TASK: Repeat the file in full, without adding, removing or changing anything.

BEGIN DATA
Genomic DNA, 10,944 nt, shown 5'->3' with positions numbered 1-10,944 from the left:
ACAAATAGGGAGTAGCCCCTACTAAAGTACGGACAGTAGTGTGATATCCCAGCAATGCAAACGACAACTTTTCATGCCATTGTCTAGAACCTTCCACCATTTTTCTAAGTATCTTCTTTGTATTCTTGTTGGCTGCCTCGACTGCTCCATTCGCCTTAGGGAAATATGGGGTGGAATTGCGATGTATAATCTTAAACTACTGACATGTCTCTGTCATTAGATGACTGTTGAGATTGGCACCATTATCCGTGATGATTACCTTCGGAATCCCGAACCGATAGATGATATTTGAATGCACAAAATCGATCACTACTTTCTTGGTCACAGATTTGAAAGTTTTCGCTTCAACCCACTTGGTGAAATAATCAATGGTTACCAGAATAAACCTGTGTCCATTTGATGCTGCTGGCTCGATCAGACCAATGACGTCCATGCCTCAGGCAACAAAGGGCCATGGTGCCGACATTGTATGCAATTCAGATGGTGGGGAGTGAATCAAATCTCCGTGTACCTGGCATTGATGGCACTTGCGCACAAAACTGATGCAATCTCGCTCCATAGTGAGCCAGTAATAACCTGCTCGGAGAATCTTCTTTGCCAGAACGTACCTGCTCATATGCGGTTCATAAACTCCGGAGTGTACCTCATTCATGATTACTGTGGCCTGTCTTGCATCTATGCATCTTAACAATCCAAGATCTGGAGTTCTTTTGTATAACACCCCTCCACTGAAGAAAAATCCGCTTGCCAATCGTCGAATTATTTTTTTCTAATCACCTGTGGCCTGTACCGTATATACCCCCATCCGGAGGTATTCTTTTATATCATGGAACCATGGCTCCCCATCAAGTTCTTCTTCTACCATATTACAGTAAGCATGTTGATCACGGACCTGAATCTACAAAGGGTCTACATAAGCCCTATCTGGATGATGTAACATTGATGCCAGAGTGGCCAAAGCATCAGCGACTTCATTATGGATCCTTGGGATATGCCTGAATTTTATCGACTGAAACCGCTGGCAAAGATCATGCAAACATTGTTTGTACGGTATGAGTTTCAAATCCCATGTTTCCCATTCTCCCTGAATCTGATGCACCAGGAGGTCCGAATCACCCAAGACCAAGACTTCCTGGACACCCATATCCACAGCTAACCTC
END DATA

Genomic DNA, 10,944 nt, shown 5'->3' with positions numbered 1-10,944 from the left:
ACAAATAGGGAGTAGCCCCTACTAAAGTACGGACAGTAGTGTGATATCCCAGCAATGCAAACGACAACTTTTCATGCCATTGTCTAGAACCTTCCACCATTTTTCTAAGTATCTTCTTTGTATTCTTGTTGGCTGCCTCGACTGCTCCATTCGCCTTAGGGAAATATGGGGTGGAATTGCGATGTATAATCTTAAACTACTGACATGTCTCTGTCATTAGATGACTGTTGAGATTGGCACCATTATCCGTGATGATTACCTTCGGAATCCCGAACCGATAGATGATATTTGAATGCACAAAATCGATCACTACTTTCTTGGTCACAGATTTGAAAGTTTTCGCTTCAACCCACTTGGTGAAATAATCAATGGTTACCAGAATAAACCTGTGTCCATTTGATGCTGCTGGCTCGATCAGACCAATGACGTCCATGCCTCAGGCAACAAAGGGCCATGGTGCCGACATTGTATGCAATTCAGATGGTGGGGAGTGAATCAAATCTCCGTGTACCTGGCATTGATGGCACTTGCGCACAAAACTGATGCAATCTCGCTCCATAGTGAGCCAGTAATAACCTGCTCGGAGAATCTTCTTTGCCAGAACGTACCTGCTCATATGCGGTTCATAAACTCCGGAGTGTACCTCATTCATGATTACTGTGGCCTGTCTTGCATCTATGCATCTTAACAATCCAAGATCTGGAGTTCTTTTGTATAACACCCCTCCACTGAAGAAAAATCCGCTTGCCAATCGTCGAATTATTTTTTTCTAATCACCTGTGGCCTGTACCGTATATACCCCCATCCGGAGGTATTCTTTTATATCATGGAACCATGGCTCCCCATCAAGTTCTTCTTCTACCATATTACAGTAAGCATGTTGATCACGGACCTGAATCTACAAAGGGTCTACATAAGCCCTATCTGGATGATGTAACATTGATGCCAGAGTGGCCAAAGCATCAGCGACTTCATTATGGATCCTTGGGATATGCCTGAATTTTATCGACTGAAACCGCTGGCAAAGATCATGCAAACATTGTTTGTACGGTATGAGTTTCAAATCCCATGTTTCCCATTCTCCCTGAATCTGATGCACCAGGAGGTCCGAATCACCCAAGACCAAGACTTCCTGGACACCCATATCCACAGCTAACCTC